You’re Probably Under-Managing: Here’s How To Get Better

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What if one new daily practice could bring your team higher morale, better performance, and more loyalty?

Good leaders make it a priority check in with their people on a regular basis to ensure they are on track, in good spirits, and have the resources they need to do their job well. But is the standard “check-in” enough? As a leader, are you asking your direct reports the right questions?

Bruce Tulgan is an advisor to business leaders and a sought-after keynote speaker. He's the best-selling author of many books including Not Everyone Gets A Trophy, It's Okay To Be The Boss, and my favorite, The 27 Challenges Managers Face. He is also the Founder and CEO of Rainmaker Thinking. I recently interviewed Bruce for the LEADx Podcast show where we discussed the right way to manage your team. (The interview below has been lightly edited for space and clarity.)

Kevin Kruse: You say there's an under-management epidemic. What do you mean by that?

Bruce Tulgan: We've been doing research on the front lines of the workplace for 24 years. Some number of years ago, I began to tune into this phenomenon that there seemed to be this problem hiding in plain sight in just about every workplace, which was that leaders, managers, and supervisors were not doing enough high-structure, high-substance communication with their direct reports. They weren't providing enough high-structure, high-substance guidance, direction, support, coaching, spelling on expectations, keeping score, troubleshooting, problem solving, holding people accountable, and recognizing and rewarding people when they're going the extra mile.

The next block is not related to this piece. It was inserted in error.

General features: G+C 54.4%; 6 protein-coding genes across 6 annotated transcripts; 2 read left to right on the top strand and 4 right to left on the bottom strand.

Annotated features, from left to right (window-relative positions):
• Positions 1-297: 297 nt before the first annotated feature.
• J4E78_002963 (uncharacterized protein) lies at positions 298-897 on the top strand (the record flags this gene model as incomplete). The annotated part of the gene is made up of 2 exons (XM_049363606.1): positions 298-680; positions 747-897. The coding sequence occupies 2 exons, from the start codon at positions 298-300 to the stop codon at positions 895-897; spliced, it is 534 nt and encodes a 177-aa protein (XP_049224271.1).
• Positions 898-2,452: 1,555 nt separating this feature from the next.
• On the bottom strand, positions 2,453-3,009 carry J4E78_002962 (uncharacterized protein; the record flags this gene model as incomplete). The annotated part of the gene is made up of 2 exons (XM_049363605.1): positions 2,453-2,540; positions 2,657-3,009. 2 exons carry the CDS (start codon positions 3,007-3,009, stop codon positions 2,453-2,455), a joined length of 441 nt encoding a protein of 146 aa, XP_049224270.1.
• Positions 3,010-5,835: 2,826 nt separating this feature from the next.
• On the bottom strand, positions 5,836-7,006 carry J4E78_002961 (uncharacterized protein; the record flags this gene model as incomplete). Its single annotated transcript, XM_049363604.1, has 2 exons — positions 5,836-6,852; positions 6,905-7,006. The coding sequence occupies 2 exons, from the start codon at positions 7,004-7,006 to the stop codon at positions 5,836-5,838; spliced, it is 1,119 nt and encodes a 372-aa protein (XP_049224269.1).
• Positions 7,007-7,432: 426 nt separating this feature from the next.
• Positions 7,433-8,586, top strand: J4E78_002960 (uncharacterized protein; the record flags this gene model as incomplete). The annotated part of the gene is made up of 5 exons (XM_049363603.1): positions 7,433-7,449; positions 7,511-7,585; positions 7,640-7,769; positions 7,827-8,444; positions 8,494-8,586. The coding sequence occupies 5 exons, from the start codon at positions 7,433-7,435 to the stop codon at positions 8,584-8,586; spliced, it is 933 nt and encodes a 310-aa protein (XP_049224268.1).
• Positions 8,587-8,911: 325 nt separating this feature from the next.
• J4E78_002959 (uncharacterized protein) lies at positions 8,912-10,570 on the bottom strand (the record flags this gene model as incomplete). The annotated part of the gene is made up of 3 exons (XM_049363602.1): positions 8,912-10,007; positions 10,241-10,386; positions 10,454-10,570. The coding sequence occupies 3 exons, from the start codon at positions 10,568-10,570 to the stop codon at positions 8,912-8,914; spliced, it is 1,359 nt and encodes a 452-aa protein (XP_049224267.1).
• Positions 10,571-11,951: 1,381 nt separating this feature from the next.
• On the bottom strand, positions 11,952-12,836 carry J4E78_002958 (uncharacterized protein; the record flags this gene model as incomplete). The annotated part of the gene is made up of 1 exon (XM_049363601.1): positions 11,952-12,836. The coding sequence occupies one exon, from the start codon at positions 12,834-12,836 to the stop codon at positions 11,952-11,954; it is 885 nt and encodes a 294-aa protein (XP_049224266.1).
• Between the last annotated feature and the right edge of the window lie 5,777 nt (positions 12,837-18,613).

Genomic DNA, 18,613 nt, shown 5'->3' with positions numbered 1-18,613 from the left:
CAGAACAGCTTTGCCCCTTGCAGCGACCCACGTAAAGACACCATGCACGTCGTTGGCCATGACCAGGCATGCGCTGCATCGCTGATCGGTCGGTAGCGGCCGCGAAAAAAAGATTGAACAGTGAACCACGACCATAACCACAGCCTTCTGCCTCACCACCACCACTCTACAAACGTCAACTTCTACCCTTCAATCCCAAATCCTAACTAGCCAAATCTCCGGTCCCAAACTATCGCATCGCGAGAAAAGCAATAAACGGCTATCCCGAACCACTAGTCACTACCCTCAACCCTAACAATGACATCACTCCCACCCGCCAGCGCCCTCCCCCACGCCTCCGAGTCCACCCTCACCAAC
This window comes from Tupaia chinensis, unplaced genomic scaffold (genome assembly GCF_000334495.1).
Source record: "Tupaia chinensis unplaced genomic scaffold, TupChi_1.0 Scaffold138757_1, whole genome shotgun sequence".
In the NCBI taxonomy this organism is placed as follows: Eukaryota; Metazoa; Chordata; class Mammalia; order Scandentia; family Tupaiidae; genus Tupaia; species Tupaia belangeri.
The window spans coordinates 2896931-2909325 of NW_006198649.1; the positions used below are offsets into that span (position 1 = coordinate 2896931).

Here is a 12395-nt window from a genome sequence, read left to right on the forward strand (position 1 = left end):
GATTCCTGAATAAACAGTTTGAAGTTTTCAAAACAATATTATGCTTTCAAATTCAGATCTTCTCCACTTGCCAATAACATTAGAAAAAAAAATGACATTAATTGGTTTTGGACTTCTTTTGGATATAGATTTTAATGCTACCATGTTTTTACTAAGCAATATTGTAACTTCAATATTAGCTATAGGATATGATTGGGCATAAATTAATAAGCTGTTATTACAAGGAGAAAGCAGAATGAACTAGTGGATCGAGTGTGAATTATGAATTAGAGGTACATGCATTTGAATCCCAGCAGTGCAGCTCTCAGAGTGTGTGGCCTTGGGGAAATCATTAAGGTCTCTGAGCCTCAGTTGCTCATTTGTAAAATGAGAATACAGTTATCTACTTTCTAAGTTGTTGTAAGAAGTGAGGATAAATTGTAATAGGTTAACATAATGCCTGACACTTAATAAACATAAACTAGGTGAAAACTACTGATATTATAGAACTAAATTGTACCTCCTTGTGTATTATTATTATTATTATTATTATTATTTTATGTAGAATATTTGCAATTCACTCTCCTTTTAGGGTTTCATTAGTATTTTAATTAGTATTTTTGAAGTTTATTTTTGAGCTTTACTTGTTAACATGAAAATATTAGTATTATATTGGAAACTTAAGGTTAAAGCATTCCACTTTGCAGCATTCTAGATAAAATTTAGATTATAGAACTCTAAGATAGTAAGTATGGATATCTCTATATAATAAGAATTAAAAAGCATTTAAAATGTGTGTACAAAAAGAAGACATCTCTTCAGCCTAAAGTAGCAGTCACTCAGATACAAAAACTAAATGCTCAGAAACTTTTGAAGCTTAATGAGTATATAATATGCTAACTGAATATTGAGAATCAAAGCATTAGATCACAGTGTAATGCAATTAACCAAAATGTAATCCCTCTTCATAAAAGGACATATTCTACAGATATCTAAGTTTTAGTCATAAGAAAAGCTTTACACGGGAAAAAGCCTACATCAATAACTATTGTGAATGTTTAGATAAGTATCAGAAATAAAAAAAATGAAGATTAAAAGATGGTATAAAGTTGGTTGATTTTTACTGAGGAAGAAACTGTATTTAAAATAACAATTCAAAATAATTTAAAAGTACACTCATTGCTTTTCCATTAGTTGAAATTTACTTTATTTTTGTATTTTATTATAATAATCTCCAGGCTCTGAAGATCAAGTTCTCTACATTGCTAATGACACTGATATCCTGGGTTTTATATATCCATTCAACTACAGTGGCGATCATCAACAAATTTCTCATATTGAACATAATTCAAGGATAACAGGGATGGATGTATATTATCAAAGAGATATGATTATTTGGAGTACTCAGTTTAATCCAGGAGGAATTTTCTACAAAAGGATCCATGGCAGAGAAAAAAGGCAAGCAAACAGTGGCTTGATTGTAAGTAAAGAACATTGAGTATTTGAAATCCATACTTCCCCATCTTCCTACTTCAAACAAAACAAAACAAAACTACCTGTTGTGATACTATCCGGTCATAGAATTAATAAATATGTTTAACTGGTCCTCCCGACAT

Readers are busy and sometimes they don't want to do the hard work of managing and reading. Sometimes they don't really know how to, or they think they're not good at it, or they haven't been properly trained, or they're doing what comes naturally instead of what works best. For a lot of reasons, most organizations, if there is this problem hiding in plain sight that most of the leaders are not doing enough high-structure, high-substance communication. There are huge costs and problems that occur that didn't have to occur. Problems get out of control that could have been solved easily. Resources are squandered. People go the wrong direction for days, weeks, or months without realizing it. Well-performers are able to hide out and collect paychecks. Mediocre performers mistake themselves for high performers. High performers get frustrated and think about leaving. Managers find themselves less able to delegate responsibilities, tasks, and projects because they're not doing the hard work of the structured communication.

Managers talk to their people a lot, but it's usually touching base and interrupting each other, and monitoring email, meetings, and then the occasional firefighting instead of the regular structured guidance, direction, support, and coaching.